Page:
Back then, Peerenboom was a flashy figure, riding around Toronto in his yellow 1974 Rolls Royce — part of an image, he would later say, meant to show people he didn't need their money.

Born in Port Arthur, Ont., and raised in Fort William (both of which were eventually absorbed into Thunder Bay), he didn't come from money and arrived in Toronto with none. Peerenboom, who is of Dutch descent, shortened his last name to Perry to make it easier for others to remember. He worked as a district circulation manager for the Toronto Star and later learned the business of headhunting when he joined a Toronto-based U.S. recruiting firm.

In 1970, he decided to strike out on his own, creating Mandrake, which grew to be one of Canada's largest headhunting firms, placing executives in some of the top companies throughout the country. (Peerenboom told the National Post in 1999 that as a headhunter, he collected $1.3 million annually in fees.)

Peerenboom's fighting spirit also drew him into the political arena. In 1969, he ran for alderman, losing to Art Eggleton, who would go on to be mayor and a federal Liberal cabinet minister. Peerenboom himself was a capital "L" liberal and a financial backer of the federal party, which would later help him realize his political ambitions. In 1995, Transportation Minister David Collenette, a friend, appointed him to the Toronto Harbour Commission. Peerenboom became chair three years later, foregoing the annual salary and accepting $1 a year for the job.

At the time, Peerenboom was nicknamed "the Commodore," and some said he looked like a riverboat gambler, with his three-piece suit and pocket watch. Peerenboom established himself as a colourful, smart and slightly eccentric character. He was brash and didn't mince words, which made him a favourite source among journalists.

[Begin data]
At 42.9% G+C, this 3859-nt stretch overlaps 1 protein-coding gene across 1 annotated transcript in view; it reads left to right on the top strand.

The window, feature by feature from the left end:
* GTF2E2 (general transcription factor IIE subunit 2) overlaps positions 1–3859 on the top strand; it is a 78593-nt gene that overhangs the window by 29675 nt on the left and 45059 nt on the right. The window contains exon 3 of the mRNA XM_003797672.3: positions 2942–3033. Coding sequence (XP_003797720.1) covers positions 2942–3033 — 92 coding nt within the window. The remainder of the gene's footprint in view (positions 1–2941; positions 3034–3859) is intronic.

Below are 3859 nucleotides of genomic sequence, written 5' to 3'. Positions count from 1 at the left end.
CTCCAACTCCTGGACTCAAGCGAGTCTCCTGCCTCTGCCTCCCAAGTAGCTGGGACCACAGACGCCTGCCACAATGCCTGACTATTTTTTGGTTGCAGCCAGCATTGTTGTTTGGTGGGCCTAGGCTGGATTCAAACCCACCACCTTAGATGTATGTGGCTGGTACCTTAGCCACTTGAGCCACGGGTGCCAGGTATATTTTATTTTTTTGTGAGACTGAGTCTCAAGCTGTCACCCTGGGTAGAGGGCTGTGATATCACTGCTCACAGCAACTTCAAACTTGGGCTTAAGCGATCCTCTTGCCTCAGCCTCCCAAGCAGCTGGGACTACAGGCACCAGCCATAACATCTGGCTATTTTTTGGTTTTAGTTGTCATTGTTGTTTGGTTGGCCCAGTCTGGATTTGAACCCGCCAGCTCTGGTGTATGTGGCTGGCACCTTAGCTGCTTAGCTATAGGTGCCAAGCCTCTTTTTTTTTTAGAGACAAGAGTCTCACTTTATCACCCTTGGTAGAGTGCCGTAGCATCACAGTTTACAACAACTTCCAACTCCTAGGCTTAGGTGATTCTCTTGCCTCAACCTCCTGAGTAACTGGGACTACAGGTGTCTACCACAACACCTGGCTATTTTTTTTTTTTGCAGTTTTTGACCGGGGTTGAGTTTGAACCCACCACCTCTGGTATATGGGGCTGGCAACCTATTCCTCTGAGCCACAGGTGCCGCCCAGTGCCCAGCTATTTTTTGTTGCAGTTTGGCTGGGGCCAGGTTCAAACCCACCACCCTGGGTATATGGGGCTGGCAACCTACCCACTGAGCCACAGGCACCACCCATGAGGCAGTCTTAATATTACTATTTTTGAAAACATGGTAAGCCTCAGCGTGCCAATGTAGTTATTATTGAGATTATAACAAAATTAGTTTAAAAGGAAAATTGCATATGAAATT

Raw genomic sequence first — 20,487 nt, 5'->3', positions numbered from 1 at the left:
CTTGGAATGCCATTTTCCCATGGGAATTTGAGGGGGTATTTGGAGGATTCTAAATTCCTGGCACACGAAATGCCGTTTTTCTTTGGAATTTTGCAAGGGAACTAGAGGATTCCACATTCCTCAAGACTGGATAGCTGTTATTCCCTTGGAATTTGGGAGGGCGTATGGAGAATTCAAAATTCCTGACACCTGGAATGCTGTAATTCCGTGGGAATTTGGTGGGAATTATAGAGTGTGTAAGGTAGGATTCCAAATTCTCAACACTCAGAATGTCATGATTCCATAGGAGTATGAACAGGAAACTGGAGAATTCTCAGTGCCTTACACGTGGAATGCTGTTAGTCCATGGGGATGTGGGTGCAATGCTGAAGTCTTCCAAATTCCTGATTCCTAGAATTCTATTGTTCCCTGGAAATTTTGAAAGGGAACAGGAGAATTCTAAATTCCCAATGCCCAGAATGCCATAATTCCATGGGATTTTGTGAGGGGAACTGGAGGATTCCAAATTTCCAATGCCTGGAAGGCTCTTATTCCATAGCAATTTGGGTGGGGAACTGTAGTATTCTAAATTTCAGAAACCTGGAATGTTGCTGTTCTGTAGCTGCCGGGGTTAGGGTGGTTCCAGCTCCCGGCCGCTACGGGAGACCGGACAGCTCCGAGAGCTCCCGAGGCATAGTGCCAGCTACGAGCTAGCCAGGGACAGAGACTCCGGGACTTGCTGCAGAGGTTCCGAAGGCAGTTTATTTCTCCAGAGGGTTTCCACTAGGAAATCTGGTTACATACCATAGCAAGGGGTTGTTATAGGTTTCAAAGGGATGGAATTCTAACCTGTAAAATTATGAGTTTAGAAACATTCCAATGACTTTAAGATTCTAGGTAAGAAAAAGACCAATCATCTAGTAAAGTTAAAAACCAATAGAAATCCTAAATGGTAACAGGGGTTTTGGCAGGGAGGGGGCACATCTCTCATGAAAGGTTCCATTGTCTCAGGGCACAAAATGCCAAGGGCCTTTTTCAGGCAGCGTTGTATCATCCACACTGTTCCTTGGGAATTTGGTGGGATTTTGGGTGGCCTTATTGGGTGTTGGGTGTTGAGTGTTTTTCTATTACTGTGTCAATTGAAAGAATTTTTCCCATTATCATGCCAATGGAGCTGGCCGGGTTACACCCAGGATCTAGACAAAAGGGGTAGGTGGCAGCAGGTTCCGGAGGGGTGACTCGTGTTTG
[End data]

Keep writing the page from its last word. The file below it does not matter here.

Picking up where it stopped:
"He had a hell of a swagger," said John Barber, a city hall columnist for the Globe and Mail at the time. In print, Barber described him as "one of the most outrageous figures in Toronto politics" and coined another nickname for him: "Scary Harry Perry."

Peerenboom's time as commission chair was short-lived and marked by controversy. He was criticized for spending thousands of dollars on travel expenses and foreign junkets. The public also got a glimpse of his dogged — and at times impulsive — pursuit of pet causes. Believing some city councillors were on the take from land developers, he hired a private investigator to dig up some dirt. The investigation turned up nothing, and Peerenboom was criticized for wasting $100,000 of taxpayer money on the foolish pursuit.

Peerenboom admitted to the National Post that it was a "debacle."

"That was supposed to be a righteous crusade, but I thought it was a vendetta," said Barber. "You didn't want to get on the wrong side of the guy, because he was just vindictive, and he'd pursue his enemies to the end."

When the commission morphed into the Toronto Port Authority in 1999, the Commodore was unceremoniously dumped by his old friend Collenette, who brought in his own candidates. Peerenboom didn't walk away quietly, suing Collenette and accusing him of sidestepping the proper nomination process.

"Any time I've known Harold to be in a dispute, once I've learned the details, I thought, most people will walk away and say, 'F--- it, I don't care,'" said a former Mandrake employee who did not want to be named publicly. "But he would say, 'No, now it's the principle of it.'"


Peerenboom's feuds are the stuff of legend, according to Judi McLeod, publisher of the conservative Canada Free Press website. She first met him in 1995, when she ran a small conservative paper in Toronto. Peerenboom was one of the few Liberal Party members who would always be willing to chat and give her the straight goods.

In 1999, McLeod published a piece entitled, "The waterfront's colourful commodore," in which she recounted a tale of Peerenboom attempting to get his kids into a ski club near his family's winter cottage, only to be told there was no room left. Peerenboom apparently responded by telling the club he had purchased the adjacent lot with the intention of starting a pig farm. (Guess who quickly became new members of the ski club.)